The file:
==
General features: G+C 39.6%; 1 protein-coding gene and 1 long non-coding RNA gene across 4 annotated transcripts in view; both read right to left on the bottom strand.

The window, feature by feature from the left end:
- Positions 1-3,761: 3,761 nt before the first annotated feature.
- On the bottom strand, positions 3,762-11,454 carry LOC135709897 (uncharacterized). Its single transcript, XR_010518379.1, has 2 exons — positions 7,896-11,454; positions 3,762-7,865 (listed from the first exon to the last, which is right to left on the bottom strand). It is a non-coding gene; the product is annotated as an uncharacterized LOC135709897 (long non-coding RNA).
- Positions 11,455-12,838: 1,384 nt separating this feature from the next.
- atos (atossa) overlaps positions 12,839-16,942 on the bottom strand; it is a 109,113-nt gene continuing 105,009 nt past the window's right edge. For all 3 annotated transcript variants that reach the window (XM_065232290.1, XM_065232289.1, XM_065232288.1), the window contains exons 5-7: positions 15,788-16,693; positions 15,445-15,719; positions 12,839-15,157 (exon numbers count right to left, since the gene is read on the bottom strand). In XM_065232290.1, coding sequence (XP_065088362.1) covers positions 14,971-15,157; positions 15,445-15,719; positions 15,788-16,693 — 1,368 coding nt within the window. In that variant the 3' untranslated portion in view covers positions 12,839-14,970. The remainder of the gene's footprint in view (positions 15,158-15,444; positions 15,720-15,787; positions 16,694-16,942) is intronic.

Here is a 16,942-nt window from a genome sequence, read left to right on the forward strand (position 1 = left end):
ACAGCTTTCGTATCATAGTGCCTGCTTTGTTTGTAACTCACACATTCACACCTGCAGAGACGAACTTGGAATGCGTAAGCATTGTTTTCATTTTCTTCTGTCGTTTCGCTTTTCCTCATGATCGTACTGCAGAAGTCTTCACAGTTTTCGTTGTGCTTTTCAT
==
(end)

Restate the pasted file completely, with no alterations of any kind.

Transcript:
General features: G+C 39.6%; 1 protein-coding gene and 1 long non-coding RNA gene across 4 annotated transcripts in view; both read right to left on the bottom strand.

The window, feature by feature from the left end:
- Positions 1-3,761: 3,761 nt before the first annotated feature.
- On the bottom strand, positions 3,762-11,454 carry LOC135709897 (uncharacterized). Its single transcript, XR_010518379.1, has 2 exons — positions 7,896-11,454; positions 3,762-7,865 (listed from the first exon to the last, which is right to left on the bottom strand). It is a non-coding gene; the product is annotated as an uncharacterized LOC135709897 (long non-coding RNA).
- Positions 11,455-12,838: 1,384 nt separating this feature from the next.
- atos (atossa) overlaps positions 12,839-16,942 on the bottom strand; it is a 109,113-nt gene continuing 105,009 nt past the window's right edge. For all 3 annotated transcript variants that reach the window (XM_065232290.1, XM_065232289.1, XM_065232288.1), the window contains exons 5-7: positions 15,788-16,693; positions 15,445-15,719; positions 12,839-15,157 (exon numbers count right to left, since the gene is read on the bottom strand). In XM_065232290.1, coding sequence (XP_065088362.1) covers positions 14,971-15,157; positions 15,445-15,719; positions 15,788-16,693 — 1,368 coding nt within the window. In that variant the 3' untranslated portion in view covers positions 12,839-14,970. The remainder of the gene's footprint in view (positions 15,158-15,444; positions 15,720-15,787; positions 16,694-16,942) is intronic.

Here is a 16,942-nt window from a genome sequence, read left to right on the forward strand (position 1 = left end):
ACAGCTTTCGTATCATAGTGCCTGCTTTGTTTGTAACTCACACATTCACACCTGCAGAGACGAACTTGGAATGCGTAAGCATTGTTTTCATTTTCTTCTGTCGTTTCGCTTTTCCTCATGATCGTACTGCAGAAGTCTTCACAGTTTTCGTTGTGCTTTTCAT